is an astonishing bookastonishing in the sense that a person who lives to
be 125 years old is astonishing. We are in a fast-changing business. No other
computer book, as far as I know, ever lived to be twenty-five years old.
more astonishing to me is the fact that I wrote it, because at the time, I never
imagined there was anything special going on. I had been writing code, leading
groups of programmers, and training and consulting with programmers for about
fifteen years. I thought of writing a novel about the computer programming business
(which was then little known to the outside world), but I realized I wasn't a
sufficiently skilled writer to make anyone believe it. So, on an inspired eight-week
vacation in Italy, I wrote the first draft of The Psychology of Computer Programming.
had, at that time, written a couple of best-selling books on how to program various
machines, but Psychology was a new venture for me. I had a hard time getting
it publishedsomething that hadn't happened with any of my previous books.
One publisher's editors received great internal reviews of the manuscript, but
said they didn't believe anybody would buy such a book. Another publisher reluctantly
said it would publish itif I would agree to let it publish some of my money-making
"technical" books. I decided I needed a publisher with a bit more enthusiasm
than that, so I offered it to four more andsince two years had elapseddecided
I would go with the first acceptance. That came from a company that ultimately
fired my editor the day the book came out, "for not understanding the computer
In spite of that publisher's opinion, the book quickly
became a best-seller among technical titles, running through more than twenty
printings and staying in print for twenty-five yearsuntil they sold the
rights in 1996 to another company. After some negotiating, I acquired control
of the rights and asked Dorset House to publish this Silver Anniversary edition.
I had several reasons for doing so:
1. to make the book available to a new
generation of software people
2. to offer a sense of history that is often
lacking in our field
3. to take advantage of a once-in-a-lifetime opportunity
didn't do it to update the field of software psychology. For one thing, Ben Shneiderman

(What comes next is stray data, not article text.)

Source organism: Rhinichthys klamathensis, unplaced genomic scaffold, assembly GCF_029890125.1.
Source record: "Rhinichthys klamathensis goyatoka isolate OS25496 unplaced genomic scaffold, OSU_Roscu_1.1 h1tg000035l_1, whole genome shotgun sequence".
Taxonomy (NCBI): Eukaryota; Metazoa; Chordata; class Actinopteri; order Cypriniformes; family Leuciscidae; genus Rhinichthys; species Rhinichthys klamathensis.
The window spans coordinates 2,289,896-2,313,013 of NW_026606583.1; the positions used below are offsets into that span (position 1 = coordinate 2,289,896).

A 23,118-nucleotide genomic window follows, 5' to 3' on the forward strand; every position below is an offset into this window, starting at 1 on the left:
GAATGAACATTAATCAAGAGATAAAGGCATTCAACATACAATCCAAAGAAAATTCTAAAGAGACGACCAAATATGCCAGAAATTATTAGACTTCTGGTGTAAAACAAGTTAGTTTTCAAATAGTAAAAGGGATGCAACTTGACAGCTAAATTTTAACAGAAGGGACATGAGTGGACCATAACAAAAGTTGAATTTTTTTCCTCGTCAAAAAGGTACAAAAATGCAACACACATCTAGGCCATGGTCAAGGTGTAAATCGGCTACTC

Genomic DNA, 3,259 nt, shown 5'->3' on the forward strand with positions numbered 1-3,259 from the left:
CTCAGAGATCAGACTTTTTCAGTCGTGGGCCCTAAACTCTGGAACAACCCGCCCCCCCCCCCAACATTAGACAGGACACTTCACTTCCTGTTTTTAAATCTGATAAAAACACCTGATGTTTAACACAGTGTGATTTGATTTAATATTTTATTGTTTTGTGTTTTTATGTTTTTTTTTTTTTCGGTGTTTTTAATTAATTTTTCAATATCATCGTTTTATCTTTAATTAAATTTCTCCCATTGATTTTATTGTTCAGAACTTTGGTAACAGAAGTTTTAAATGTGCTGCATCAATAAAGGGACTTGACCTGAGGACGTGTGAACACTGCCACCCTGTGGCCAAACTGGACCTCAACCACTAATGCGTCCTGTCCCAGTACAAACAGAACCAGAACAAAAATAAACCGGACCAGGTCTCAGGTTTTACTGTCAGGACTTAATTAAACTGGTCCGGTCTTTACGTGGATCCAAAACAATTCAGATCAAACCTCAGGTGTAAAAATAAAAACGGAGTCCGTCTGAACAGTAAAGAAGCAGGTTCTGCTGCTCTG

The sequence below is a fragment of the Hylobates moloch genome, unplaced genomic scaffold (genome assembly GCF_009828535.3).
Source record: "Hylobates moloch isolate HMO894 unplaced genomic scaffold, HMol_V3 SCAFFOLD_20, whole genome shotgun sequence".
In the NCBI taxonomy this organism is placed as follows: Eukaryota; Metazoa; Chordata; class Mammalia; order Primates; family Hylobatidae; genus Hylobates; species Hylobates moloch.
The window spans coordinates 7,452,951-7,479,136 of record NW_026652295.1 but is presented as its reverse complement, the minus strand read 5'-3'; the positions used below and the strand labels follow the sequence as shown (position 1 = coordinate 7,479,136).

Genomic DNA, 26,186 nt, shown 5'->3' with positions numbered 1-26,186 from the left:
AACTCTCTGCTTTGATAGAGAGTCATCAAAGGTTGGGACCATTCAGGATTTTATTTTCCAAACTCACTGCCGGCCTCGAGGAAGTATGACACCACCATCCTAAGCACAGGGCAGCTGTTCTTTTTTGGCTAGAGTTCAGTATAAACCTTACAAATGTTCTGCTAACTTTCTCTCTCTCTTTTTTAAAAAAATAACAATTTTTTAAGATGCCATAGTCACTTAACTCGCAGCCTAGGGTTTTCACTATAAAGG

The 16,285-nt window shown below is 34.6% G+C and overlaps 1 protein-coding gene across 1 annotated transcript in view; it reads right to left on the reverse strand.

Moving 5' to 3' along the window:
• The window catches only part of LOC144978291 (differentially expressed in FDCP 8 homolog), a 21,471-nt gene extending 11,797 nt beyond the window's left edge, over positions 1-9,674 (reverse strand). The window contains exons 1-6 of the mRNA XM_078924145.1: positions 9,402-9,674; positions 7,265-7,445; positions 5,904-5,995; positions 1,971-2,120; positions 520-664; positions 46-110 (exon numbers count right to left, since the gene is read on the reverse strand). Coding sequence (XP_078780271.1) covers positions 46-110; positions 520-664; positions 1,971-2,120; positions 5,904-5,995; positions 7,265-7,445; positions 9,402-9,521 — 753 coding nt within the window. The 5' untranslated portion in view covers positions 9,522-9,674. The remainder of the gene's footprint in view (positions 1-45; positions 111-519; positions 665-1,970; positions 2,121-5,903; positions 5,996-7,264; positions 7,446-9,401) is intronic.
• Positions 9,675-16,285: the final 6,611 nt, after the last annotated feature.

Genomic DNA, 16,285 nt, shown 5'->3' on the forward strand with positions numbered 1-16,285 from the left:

and others are doing a much better job of that than I could. For another, as Ben
once remarked, the book is really more about software anthropology than software
psychologyand I've continued to write about that in my other books.
of all, I think, I wanted to pause and take stock of where I had come in twenty-five
years. Though the first edition may not have been a turning point for the industry,
it was a turning point for me. Since that time, I've written far less code and
done little managing of groups. On the other hand, I've trained thousands of programmers
and team leaders, and I've consulted on hundreds of software projects. I've done
more code reviewing, designing, design reviewing, requirements development, and
requirements reviews. I've especially spent a lot of time training would-be software
managers and consulting with them.
Part of me still wishes I could just
go back to writing code, full time, and not dwell upon these "other"
issues. That's a common feeling in the industry.
One thing I can see clearly
now is that the first edition of The Psychology of Computer Programming
was a prescription for my own studies, such as the study of teams. I've spent
two and one-half decades filling in those topics that seemed both important and
insufficiently understood. Looking at the books I've written during that period,
I can now clearly see myself filling the "holes." In the period between
1991 and 1997, I decided to wrap up all I knew about the management of software
efforts and software people in the four-volume Quality Software Management
Dorset House series, taking up the psychological subjects of systems thinking,
measurement, action, and change.
With the QSM series, I felt that
I had wrapped up the subject that I had started to explore a quarter-century earlier.
Looking back over these years, especially with the perspective of the first edition
of Psychology, I see that I turned out to be a worse prognosticator than
I thought, but to my credit, I anticipated as much. Actually, to put the emotional
component on it, it was just like any technical reviewworse than I'd hoped,
but not as bad as I'd feared.
For this Silver Anniversary edition, I decided
to take my own advice to reviewees and not try to hide my errors, for they would
be the source of the most learning for my readers. I decided to leave the original
text as it wasantiques and allfor your illumination, and simply to
add some "wisdom of hindsight" remarks whenever the spirit moved me.
I hope you find the perspective brought by this time-capsule contrast as useful
to you as they were to me.